Free export of Iranian digital goods
Free export of Iranian digital goods: Games sometimes travel as long as two different continents to reach the audience. So it is natural to expect that exports of digital and computer games, like other products, will be taxed.
According to ISNA, trade and commerce in the world today has a different color than years ago. Among the most popular and, of course, best-selling goods that are being bought and sold these days are a variety of computer and digital games. An interesting issue that may be less noticed by the audience of this type of goods is how to import this type of product to different countries.
Given that computer games in today’s world are of great value to audiences as well as highly profitable to their manufacturers, taxing their exports seems natural. Of course, the tax system for computer games in each country is subject to the tax system specific to that country and has differences with other parts of the world, which are described on the site quaderno.io.
Tax laws of European countries
EU member states have a strict tax system for importing and exporting various goods. Types of computer games are classified in the category of digital goods, and therefore the tax rate for these products will be calculated accordingly. The last revision of digital goods laws was made in 2015, according to which digital goods exchanged between EU member states will be taxed much lower than goods imported from other countries.
Of course, it is important to note that some digital games will also be subject to VAT under domestic law. However, even the union’s strict rules seem to include some shortcuts to circumvent tax systems. For example, under union law, some digital commodity traders use reverse tax evasion.
In fact, instead of trading in countries that buy games (non-union countries), they use a third country as a trading party and, as a result, are not subject to taxes levied on non-union countries.
However, there are exceptions. Norway, for example, is one of the countries that, since 2011 with the enactment of special digital economy laws, has established a precise framework for companies importing and exporting digital games. Laws that block all loopholes and even regulate the tax system in an integrated manner with the banking system.
Tax laws of Asian countries
Japan is one of the Asian countries that is one of the most widely used countries in the field of digital goods. It is active not only in the field of production and distribution of games, but also in the field of imports. According to the latest digital goods tax laws of this country (approved in 2015), every company that acts as a game importer is obliged to pay taxes. A tax that starts at eight percent and sometimes goes beyond that.
Not all Asian countries are as generous as Japan. For example, the import of various games in South Korea is subject to a 10% tax. A figure that rises to 12 to 15 percent in India. The tightening of India’s tax system does not end there.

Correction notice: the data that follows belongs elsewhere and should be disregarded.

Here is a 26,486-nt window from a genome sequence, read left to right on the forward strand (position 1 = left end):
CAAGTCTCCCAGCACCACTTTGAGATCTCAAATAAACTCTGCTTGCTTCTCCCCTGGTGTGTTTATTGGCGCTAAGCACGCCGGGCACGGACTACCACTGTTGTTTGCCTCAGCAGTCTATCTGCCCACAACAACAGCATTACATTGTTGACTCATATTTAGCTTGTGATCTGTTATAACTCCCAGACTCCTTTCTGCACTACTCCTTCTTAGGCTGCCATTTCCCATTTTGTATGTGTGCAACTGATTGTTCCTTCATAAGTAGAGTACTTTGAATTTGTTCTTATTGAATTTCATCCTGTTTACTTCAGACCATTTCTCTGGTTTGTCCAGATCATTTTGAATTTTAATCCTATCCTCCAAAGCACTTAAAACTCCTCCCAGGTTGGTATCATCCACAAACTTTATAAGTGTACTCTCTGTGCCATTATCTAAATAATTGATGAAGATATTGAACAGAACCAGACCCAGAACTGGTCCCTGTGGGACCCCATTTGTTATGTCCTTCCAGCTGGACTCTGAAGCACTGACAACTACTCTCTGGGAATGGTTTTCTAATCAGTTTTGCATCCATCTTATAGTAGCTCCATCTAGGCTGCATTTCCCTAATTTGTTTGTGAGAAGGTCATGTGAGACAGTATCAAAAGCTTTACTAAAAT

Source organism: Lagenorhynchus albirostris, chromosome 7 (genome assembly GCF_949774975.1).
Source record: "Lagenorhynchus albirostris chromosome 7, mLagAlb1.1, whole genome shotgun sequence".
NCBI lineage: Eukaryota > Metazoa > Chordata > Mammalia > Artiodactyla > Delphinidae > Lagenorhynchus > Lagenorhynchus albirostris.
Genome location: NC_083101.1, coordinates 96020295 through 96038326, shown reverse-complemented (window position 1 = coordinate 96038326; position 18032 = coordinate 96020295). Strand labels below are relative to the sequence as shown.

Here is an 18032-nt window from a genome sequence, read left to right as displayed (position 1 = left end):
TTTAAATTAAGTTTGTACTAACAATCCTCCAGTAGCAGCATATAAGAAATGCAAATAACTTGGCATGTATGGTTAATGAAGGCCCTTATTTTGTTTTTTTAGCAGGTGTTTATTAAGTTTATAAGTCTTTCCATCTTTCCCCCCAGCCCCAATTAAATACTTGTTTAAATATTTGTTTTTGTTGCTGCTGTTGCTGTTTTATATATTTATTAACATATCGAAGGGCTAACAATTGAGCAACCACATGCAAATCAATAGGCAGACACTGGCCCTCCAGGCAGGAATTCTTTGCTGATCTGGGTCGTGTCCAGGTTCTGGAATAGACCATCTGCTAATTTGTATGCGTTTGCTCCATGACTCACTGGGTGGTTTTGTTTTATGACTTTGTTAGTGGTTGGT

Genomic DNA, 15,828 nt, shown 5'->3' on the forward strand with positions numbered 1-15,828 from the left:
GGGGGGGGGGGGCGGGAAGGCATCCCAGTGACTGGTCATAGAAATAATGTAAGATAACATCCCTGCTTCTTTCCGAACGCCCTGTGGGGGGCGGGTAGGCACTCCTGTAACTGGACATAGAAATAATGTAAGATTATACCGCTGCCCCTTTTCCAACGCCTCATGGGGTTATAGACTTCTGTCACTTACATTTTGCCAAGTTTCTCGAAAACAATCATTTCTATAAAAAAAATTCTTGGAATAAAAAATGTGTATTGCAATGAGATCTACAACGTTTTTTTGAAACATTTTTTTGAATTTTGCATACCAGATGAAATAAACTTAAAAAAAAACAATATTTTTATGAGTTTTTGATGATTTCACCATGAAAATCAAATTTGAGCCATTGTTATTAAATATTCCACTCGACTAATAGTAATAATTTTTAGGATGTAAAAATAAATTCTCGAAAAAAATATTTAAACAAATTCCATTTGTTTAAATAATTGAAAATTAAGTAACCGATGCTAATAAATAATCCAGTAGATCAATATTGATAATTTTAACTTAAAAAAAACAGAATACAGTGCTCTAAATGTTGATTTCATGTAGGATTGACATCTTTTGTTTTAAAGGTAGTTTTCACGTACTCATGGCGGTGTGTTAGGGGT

The Central Board of Imported Goods of India (CBEC) has set up a special review unit to control the sales of all digital goods in the country. The association controls the popularity of digital goods among the audience and raises taxes if the sales of these products cross a certain border. On the other hand, if the six-month sales of these games exceed one million rupees, the tax increase will increase by a percentage.
Iran and the perpetual problem of copyright
Copyright law is not a vague and unknown law for the developed countries of the world. However, some countries violate the rights of producers by failing to comply with copyright law. Unfortunately, Iran is one of the countries that is not subject to copyright laws, as a result of which various producers of various goods suffer from this issue. It has been more than 80 years since copyright law was enacted, and yet, eight decades later, Iran is still one of the countries that is neutral in this area.
One of the common mistakes in the field of copyright law is the non-native attitude towards this type of law. In fact, many people think that copyright laws merely prohibit the smuggling and duplication of overseas products, while this greatly hurts domestic companies as well. This is an issue that has long discouraged domestic gamers and, like an invisible obstacle, has blocked the growth and development of the indigenous gaming industry.
Paying attention to the system of reproduction and distribution of movies, games and digital goods is a sensitive issue. In fact, the companies that produce and export these items depend on the support of government institutions as much as they need to be organized and managed.
It is very important to establish laws to control the entry of foreign goods into countries and laws to protect domestic goods, but creating advertising fences and barriers to the production of domestic games is also a wrong way to remove domestic talents from the competition.